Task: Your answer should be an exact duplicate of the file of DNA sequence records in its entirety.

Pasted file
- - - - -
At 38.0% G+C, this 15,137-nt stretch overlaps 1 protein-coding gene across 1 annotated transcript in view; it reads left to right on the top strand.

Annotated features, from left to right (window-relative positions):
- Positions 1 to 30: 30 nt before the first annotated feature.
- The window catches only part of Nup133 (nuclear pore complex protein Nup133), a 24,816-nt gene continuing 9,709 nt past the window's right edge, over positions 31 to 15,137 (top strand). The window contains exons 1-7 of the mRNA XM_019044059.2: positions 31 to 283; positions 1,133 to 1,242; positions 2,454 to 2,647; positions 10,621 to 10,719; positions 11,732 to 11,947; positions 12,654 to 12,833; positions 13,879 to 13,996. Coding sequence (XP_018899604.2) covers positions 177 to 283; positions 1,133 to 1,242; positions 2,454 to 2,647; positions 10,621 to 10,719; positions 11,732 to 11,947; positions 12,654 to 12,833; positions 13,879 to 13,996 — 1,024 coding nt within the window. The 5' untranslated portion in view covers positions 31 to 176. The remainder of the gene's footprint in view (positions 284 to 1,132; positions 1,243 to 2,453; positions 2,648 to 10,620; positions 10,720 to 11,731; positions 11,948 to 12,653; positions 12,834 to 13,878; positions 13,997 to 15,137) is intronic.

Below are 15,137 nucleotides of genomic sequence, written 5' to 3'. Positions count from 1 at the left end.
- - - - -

At 38.0% G+C, this 15,137-nt stretch overlaps 1 protein-coding gene across 1 annotated transcript in view; it reads left to right on the top strand.

Annotated features, from left to right (window-relative positions):
- Positions 1 to 30: 30 nt before the first annotated feature.
- The window catches only part of Nup133 (nuclear pore complex protein Nup133), a 24,816-nt gene continuing 9,709 nt past the window's right edge, over positions 31 to 15,137 (top strand). The window contains exons 1-7 of the mRNA XM_019044059.2: positions 31 to 283; positions 1,133 to 1,242; positions 2,454 to 2,647; positions 10,621 to 10,719; positions 11,732 to 11,947; positions 12,654 to 12,833; positions 13,879 to 13,996. Coding sequence (XP_018899604.2) covers positions 177 to 283; positions 1,133 to 1,242; positions 2,454 to 2,647; positions 10,621 to 10,719; positions 11,732 to 11,947; positions 12,654 to 12,833; positions 13,879 to 13,996 — 1,024 coding nt within the window. The 5' untranslated portion in view covers positions 31 to 176. The remainder of the gene's footprint in view (positions 284 to 1,132; positions 1,243 to 2,453; positions 2,648 to 10,620; positions 10,720 to 11,731; positions 11,948 to 12,653; positions 12,834 to 13,878; positions 13,997 to 15,137) is intronic.

Below are 15,137 nucleotides of genomic sequence, written 5' to 3'. Positions count from 1 at the left end.